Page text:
Truthfully, most clients have no idea what they want and will beat even the greatest concept into the ground because they are indecisive. A decisive client is one that you should bend over backwards for and cater to their every whim because they are few and far between. They are the difference between loving what you do and wishing you could flee to cut the neighbour's grass for a living.

3 more days of revisions and back and forths (again, I’m being modest).

Add another $1,050 to the quote.

Taking all these factors into consideration, you have a quick estimation of what a logo design should cost from an intermediate designer for any small, start-up client.

The quote, taking all of my points into consideration is at $2,450.

This does not take into consideration all the other variables associated with logo design work. Will the logo be prominent on the side of a downtown skyscraper? Will the client want to buy the exclusive rights? Etc. etc. etc.

How you charge and what you charge is up to you. But by taking the time from concept to completion into consideration, the amount you paid for your education, computer and software, your phone conversations, travel, amount of revisions you will most likely encounter, be honest with yourself, how much is it worth?

Remember when you were young, and you practiced your signature over and over and over again until you hit that eureka moment and finally came up with something that defined you? Was it easy? It wasn’t. This is what you are doing for your client.

And it’s worth a hell of a lot more than $100.

Until next time, keep dreaming.


bem69 said...

Hi! Just read your article, is it ok if I paste this article on my blog crediting you?

Just let me know, thanks!

LEBOW said...

Of course. The idea is to educate.

bem69 said...

Thanks, I read the article and its a well-written explanation of the logo price issue. That's why I thought I'd like to share this in my blog.

Duncan said...

Excellent article. If you pay $99 for a logo, you're going to get a logo that looks like it cost $99!

Anonymous said...

Problem is, the average moron can't tell the difference between a $99 logo and a $6000 logo. Therein lies the problem - talk to a photographer how he feels about stock. Same BS. The whole thing makes me sick.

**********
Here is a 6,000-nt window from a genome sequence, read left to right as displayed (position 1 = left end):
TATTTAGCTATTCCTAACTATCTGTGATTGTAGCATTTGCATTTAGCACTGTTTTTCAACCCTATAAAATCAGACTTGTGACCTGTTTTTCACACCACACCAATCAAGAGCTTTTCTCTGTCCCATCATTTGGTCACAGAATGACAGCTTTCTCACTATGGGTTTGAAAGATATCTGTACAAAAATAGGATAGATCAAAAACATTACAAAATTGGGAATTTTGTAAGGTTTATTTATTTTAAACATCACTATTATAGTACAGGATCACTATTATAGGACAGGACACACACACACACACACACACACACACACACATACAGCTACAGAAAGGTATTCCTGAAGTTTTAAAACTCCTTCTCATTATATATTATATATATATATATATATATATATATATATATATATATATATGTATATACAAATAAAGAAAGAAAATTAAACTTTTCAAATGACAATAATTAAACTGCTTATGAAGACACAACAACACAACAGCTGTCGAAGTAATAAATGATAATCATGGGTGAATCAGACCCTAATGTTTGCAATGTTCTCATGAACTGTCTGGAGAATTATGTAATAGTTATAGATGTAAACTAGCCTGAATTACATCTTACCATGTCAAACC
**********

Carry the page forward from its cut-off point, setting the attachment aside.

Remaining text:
~ heidi

Anonymous said...

Most clients don't care or want to know why they should invest more money on their logo or brand image, yet they want the world for little money. Unfortunately this trend has caught up to even larger organizations. They have figured out how to get more for little money. More of crap that is.


Unknown said...

Absolutely. I just did a post yesterday on the birth of a logo and the steps you take are similar to mine. It doesn't matter how a designer does it, as long as he does it well and takes into consideration everything you've just described. One of the comments on my post actually mentioned they paid $40 for their logo, but they simply see it as their budget level and not that she got swindled for $40. As designers we have to educate as well as design, because if we don't we are cheapening what we do along with the crowdsourcing a-holes of this world.

Kiren said...

You better make sure you know your own skill level before you charge the client an arm and a leg. Then again, some clients think that your crappiest work is great, so I guess it really depends. It's really up to the client in the end to make the right decision on a designer...

KepowOb said...

We had someone come to my school that worked at a "logo factory". He was very proud, and bragged that his company would produce a logo every half hour.

His work was weak at best, and extremely generic, as one would expect. It was all a little pathetic really.

Bambi said...